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Religion Today Summaries, February 5, 2004

Compiled & Edited by Crosswalk News Staff

Religion Today Summaries, February 5, 2004

Daily briefs of the top news stories impacting Christians around the world.  In today's edition:

  • Middle Eastern Pastors Meet For the First Time in Historic Gathering in Jordan
  • Thousands Complain Over 'Scandalous' Super Bowl Show
  • Missionary Reaches Out to Colombian Guerillas, Paramilitaries
  • Christian Women Killed, Injured by Iraqi Militants

Middle Eastern Pastors Meet For the First Time in Historic Gathering in Jordan
Michael Ireland, ASSIST News Service

More than 100 Christian pastors from 14 countries, including Iraq, Syria, and a dozen other Middle East countries, have been able to meet for the first time ever -- face-to-face, sharing meals, prayers and encouragement. RREACH International and the Jordan Evangelical Theological Seminary (JETS) co-hosted and sponsored the historic and diverse gathering -- a pastors' training conference held in Wadi Mousa. “This is the first time I have seen anything like this attempted,” said one pastor. Nearly 100 pastors were selected from 14 countries to learn from leaders with experience working with diverse groups. The main seminar presented a method of biblical preaching by Dallas Theological Seminary Professor and President of RREACH International Dr. Ramesh Richard. “Front-line shepherds toil in the Middle East without seeing immediate, large, and measurable indices of ministry success. These peer level heroes taught me how to wait for eternal returns on sacrificial investment under difficult conditions” Richard said. In addition, the pastors heard lectures from JETS President, Dr. Imad Shehadeh, and several faculty members. Topics included the role of theological education, the Trinity, conflict management, and Arabs in the Bible. The highlight of the week was when pastors silently joined Richard in the front on their knees for a final, prayerful recommitment to the ministry and the structure that God had created for each one. “This conference affirmed that the Arab World is on the verge of a spiritual breakthrough after centuries of darkness,” said Shehadeh.

Thousands Complain Over 'Scandalous' Super Bowl Show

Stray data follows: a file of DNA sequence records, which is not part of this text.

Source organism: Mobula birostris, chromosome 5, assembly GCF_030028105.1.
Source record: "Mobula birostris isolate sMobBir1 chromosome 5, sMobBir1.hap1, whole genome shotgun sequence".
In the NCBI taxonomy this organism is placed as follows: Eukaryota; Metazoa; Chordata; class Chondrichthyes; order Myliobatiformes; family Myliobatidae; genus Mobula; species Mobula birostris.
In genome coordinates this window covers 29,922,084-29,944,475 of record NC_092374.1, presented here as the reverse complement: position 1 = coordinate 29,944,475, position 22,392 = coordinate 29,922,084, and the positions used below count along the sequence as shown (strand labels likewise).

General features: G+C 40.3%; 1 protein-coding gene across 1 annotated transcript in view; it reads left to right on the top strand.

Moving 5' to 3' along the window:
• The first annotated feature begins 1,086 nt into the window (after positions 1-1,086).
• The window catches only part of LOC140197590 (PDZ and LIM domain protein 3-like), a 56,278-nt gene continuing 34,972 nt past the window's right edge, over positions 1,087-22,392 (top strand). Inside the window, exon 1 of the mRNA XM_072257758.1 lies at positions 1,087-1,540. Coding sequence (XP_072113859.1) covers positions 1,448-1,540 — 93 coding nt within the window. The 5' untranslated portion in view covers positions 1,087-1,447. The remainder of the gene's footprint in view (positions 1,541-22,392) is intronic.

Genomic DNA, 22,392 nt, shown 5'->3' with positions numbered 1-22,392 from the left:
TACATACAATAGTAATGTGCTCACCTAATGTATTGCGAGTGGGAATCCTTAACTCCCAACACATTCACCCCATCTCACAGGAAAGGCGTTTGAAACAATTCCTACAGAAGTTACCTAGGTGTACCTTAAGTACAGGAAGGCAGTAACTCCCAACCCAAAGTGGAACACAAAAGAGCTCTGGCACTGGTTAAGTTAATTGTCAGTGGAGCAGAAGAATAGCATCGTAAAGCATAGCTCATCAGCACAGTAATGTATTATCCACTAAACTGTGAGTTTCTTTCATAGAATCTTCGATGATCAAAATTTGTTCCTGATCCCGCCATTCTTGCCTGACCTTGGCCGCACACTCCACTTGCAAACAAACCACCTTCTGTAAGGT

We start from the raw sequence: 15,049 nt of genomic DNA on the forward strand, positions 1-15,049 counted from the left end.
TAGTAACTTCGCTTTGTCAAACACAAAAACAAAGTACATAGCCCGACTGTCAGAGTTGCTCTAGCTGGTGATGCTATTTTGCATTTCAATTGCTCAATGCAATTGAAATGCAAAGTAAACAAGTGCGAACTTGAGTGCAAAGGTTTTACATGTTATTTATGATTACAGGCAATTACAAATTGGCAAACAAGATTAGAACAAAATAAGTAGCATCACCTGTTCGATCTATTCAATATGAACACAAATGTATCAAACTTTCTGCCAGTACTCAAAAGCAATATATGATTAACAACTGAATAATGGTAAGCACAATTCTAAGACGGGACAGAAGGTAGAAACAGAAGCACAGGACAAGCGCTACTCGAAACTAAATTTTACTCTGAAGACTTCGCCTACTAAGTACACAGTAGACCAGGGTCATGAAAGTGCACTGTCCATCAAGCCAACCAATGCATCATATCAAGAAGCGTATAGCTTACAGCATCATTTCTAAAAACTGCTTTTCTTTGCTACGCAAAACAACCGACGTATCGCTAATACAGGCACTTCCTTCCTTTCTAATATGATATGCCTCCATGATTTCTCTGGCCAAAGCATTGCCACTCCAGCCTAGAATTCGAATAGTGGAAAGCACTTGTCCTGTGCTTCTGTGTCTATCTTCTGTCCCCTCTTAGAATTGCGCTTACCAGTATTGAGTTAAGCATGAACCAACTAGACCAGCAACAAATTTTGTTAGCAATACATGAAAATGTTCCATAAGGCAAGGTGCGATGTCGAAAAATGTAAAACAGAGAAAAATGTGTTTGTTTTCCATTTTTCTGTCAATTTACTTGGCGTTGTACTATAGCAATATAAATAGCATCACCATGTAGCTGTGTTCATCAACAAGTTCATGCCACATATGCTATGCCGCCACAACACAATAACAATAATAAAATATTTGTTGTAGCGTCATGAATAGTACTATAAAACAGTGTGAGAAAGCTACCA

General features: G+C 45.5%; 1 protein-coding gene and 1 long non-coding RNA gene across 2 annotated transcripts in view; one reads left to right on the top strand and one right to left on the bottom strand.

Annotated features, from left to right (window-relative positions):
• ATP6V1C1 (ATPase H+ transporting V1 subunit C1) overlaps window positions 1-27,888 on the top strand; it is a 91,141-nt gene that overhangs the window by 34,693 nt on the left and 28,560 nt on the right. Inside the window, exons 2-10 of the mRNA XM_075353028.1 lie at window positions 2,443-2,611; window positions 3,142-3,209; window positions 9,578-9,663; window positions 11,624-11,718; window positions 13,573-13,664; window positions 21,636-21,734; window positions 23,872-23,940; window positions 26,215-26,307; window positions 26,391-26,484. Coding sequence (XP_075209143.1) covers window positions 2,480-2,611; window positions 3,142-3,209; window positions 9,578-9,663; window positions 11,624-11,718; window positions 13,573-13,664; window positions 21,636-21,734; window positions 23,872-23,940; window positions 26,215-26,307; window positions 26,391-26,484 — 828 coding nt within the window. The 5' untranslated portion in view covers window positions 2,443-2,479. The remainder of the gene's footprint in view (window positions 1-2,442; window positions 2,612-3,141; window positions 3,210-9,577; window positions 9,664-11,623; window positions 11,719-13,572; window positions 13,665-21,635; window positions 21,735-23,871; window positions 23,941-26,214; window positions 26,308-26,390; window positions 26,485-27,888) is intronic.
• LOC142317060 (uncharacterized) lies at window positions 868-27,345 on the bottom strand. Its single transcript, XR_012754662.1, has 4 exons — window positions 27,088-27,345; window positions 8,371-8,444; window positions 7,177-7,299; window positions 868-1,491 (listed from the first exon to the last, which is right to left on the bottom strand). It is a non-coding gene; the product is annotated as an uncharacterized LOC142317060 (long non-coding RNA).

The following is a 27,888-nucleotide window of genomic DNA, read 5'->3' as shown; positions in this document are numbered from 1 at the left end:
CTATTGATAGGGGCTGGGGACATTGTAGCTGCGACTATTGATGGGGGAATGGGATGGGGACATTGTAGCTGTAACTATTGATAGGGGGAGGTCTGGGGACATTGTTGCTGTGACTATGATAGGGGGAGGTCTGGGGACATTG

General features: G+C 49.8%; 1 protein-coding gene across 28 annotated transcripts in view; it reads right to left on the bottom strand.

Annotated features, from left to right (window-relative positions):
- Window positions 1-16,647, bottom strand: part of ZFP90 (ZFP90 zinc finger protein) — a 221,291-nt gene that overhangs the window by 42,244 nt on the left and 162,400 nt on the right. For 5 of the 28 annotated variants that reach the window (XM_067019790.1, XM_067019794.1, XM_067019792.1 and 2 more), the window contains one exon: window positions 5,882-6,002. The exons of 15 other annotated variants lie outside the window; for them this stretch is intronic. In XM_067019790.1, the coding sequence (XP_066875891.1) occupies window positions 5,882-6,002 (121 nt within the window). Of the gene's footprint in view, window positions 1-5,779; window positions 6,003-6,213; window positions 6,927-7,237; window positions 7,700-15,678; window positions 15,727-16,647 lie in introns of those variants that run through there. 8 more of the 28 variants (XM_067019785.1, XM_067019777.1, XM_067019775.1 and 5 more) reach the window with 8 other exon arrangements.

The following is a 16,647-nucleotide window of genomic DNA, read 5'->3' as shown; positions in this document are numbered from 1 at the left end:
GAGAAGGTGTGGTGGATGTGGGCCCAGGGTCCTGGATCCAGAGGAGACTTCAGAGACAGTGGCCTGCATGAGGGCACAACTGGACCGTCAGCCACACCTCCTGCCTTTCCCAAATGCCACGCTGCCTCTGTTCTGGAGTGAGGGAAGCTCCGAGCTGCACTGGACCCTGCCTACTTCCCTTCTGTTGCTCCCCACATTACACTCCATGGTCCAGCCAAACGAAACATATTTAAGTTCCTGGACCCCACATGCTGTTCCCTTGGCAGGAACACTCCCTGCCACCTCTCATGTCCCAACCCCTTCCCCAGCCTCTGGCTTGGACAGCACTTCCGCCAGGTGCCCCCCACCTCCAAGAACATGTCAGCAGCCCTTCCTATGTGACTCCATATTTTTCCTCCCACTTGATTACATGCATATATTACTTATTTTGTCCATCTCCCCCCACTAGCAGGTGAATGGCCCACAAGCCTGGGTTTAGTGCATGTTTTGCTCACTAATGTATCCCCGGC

Charisma News Service

Tens of thousands of viewers, many of them Christians, reportedly have contacted CBS, MTV, the NFL and the Federal Communications Commission (FCC), complaining about last Sunday's Super Bowl halftime show -- described by one pro-family group as "an outrageous display of soft-core pornography." Nearly 90 million viewers saw singer Justin Timberlake disrobe pop star Janet Jackson, exposing her breast briefly during CBS' telecast of the MTV-produced halftime program. Sunday's "scandalous Super Bowl halftime show has awakened millions of Americans to the pernicious influence of MTV," Focus on the Family (FotF) chairman James Dobson said in a statement. Dobson added that the backlash over the show is an encouraging sign of "how fed up parents are with the baseness and immorality of popular culture." FotF and other Christian organizations have urged supporters to contact CBS, MTV, FCC and the NFL. CBS faces a FCC investigation to determine whether the Super Bowl show violated decency laws, with potential fines of up to $27,500. "It is even more encouraging to see moms and dads rise up in defense of their sons and daughters to say, 'Enough is enough,'" Dobson said. "That reaction, more than any government agency's action, has the greatest potential to clean up what passes for popular entertainment these days."

Missionary Reaches Out to Colombian Guerillas, Paramilitaries
Charisma News Service

A missionary once abducted by communist fighters now takes the gospel to guerillas and paramilitaries in Colombia. Russell Stendal has built a publishing company, recording studio and radio towers in hopes of sending messages of peace, freedom and surrender to communist guerrilla units and right-wing paramilitaries -- adversaries in the longest-running internal conflict in the world. Stendal has firsthand knowledge of the climate. He was kidnapped in 1983. After his 121-day ordeal, he returned to the United States with his wife and daughter and began speaking about his experience in captivity to audiences at churches. Back in Colombia, the fighting continued to take 3,500 lives annually, while driving missionaries away. After returning to Colombia in 1996, Stendal and his family created a nongovernmental organization, Colombia Para Cristo (Colombia for Christ). With the help of volunteers and international donations, Stendal built Ransom Press Publishing, turning out books aimed at soldiers, police officers, guerillas and paramilitary fighters, pushing a message of peace. Stendal believes he is winning a place in a country that was driving other missionaries out. "My goal is not to convert anyone to a certain church or religion," he said. "My goal is to put people in direct contact with God."

Christian Women Killed, Injured by Iraqi Militants
Voice of the Martyrs News

Four Christian women were killed and five others injured when militants in a passing car sprayed their van with gunfire January 26th. Nine Christian Iraqi women were on their way to work in the laundry at the Habaniyah American military base, when four masked men in a white Opel machine-gunned their vehicle. Four women died, and none escaped without injuries. Among those killed was a woman who had decided to hand in her resignation that day, rather than live in fear of reprisals for cooperating with the U.S.-led coalition. She had been working to support her paralyzed husband and four children. There was no immediate claim of responsibility, although church leaders, individual Christians and human rights workers in Iraq they are concerned about rising violence against Christians.